10. That this is an under-statement of the case in favour of the public, is apparent from the important correspondence which the claimant had with the Municipality three years before this land was proposed for acquisition. This correspondence, which is Ex. O., begins with the Municipal Commissioner's letter of 24th October 1899 announcing his intention to appoint certain places on the Navroji Hill estate for the deposit of refuse and rubbish, and requiring the claimant to cause all rubbish from the roads indicated in a plan to be collected daily and deposited in the places appointed. Among the roads so indicated is the road now in controversy. To this letter the claimant replies through his Solicitors on 25th October as follows: 'The roads' shown on the plan accompanying your notice are as between our client and the Municipality streets within the meaning of that word as defined in the [Municipal] Act, and the public has had a free and uninterrupted right over the same for more than twenty years.' That is a categorical admission of the case which the claimant now contests. It is true that the admission is afterwards withdrawn, but the evidential value of the withdrawal must depend on the circumstances in which it was made. The correspondence proceeded, and the letter of 25th October is formally confirmed by the claimant's Solicitor's letter of 10th November. Then on the 31st March 1900 the Municipal Solicitors re-open the discussion by sending to the claimant a fresh plan with an invitation to say whether the admitted 'streets ' are correctly shown upon it. On 24th April the Municipal Solicitors acknowledge the return of the plain, on which the claimant has now scored off those portions of the streets or roads on Navroji Hill which he claims as his private property. The road in dispute is among the portions scored off. This, then, is the withdrawal of the admission; and the question is, what is the value of it For it must be born in mind that this is not a case where a single statement contains an admission qualified or restricted by other expressions, so that the statement has to be assessed as a whole ; here the admission made in October is, on the claimant's case, formally-contradicted by the marking of the plan six months later There is no way reasonably to reconcile the two statements and we are entitled, or rather obliged, to accept the one and reject the other. We have no hesitation in accepting the admission and rejecting the withdrawal- The admission, made under legal advice, is not to be accounted for on any theory of mistake, and no reasonable explanation is forthcoming as to how it came to be made if it is not correct. The withdrawal has every appearance of being an after-thought, and, as the Municipal Commissioner noticed, is referable to no principle, unless it be the principle of reserving to the claimant as much land westwards as then appeared likely to be capable of profitable quarrying ; for the division is made arbitrarily, and single roads are classed as the claimant's property up to a point and as public property beyond that point. We believe that the admission is true, and we accept it in proof of the respondent's case that the public have had ' a free and uninterrupted right over the road for more than twenty years.'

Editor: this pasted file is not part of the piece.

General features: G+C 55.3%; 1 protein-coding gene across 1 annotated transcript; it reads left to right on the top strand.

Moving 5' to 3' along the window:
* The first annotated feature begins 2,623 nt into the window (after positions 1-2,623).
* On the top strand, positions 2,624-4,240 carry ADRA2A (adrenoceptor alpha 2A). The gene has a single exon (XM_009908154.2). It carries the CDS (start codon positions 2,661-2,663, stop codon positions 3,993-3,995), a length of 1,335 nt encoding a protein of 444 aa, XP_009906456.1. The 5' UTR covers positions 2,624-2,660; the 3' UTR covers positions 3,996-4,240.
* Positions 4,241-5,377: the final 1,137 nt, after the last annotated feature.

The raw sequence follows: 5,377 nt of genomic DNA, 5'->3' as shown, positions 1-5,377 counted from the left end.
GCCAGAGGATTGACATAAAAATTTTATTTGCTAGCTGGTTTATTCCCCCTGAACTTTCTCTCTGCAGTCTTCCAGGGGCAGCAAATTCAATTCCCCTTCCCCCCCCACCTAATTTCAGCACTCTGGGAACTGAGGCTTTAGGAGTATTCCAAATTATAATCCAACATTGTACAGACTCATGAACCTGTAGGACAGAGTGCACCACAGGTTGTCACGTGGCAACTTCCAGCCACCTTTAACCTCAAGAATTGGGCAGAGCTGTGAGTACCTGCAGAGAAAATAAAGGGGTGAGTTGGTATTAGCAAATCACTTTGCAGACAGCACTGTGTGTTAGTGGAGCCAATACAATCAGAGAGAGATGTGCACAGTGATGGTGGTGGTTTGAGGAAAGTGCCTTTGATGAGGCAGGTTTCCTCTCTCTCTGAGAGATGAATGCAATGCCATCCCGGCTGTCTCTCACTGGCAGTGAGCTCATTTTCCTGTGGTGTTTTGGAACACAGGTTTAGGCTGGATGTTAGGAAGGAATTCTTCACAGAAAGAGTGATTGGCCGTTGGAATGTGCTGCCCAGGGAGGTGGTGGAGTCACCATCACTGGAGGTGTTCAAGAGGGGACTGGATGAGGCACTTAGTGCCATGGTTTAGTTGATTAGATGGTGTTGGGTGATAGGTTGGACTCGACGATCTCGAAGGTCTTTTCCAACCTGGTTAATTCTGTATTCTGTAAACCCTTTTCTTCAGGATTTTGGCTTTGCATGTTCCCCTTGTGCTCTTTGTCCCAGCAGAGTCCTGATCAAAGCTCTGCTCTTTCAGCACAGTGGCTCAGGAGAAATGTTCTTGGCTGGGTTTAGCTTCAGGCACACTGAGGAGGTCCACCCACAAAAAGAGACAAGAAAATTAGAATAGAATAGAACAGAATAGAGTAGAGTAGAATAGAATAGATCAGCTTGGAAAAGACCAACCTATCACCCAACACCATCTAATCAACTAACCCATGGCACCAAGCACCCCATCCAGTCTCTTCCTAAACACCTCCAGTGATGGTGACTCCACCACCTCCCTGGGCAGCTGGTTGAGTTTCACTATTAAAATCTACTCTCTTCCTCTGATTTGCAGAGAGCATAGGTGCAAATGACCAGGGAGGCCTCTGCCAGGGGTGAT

11. If this conclusion is right, it is in no way shaken by the fact of an occasional levy of fees by the claimant for the use of portions of the road for special purposes, or by the fact that he has quarried away a certain portion of the Eastern half of the road, thus reducing its width. For these acts would amount to nothing more than an encroachment on rights already vested in the public, and the evidence shows that the claimant levied similar fees for, and erected a barrier across, roads which he admits to be public: see Ex. S and the claimant's letter to the Municipality dated 4th March, 1902. Indeed, when the respective positions of the only parties concerned are remembered, such acts are of no significance upon the question of right.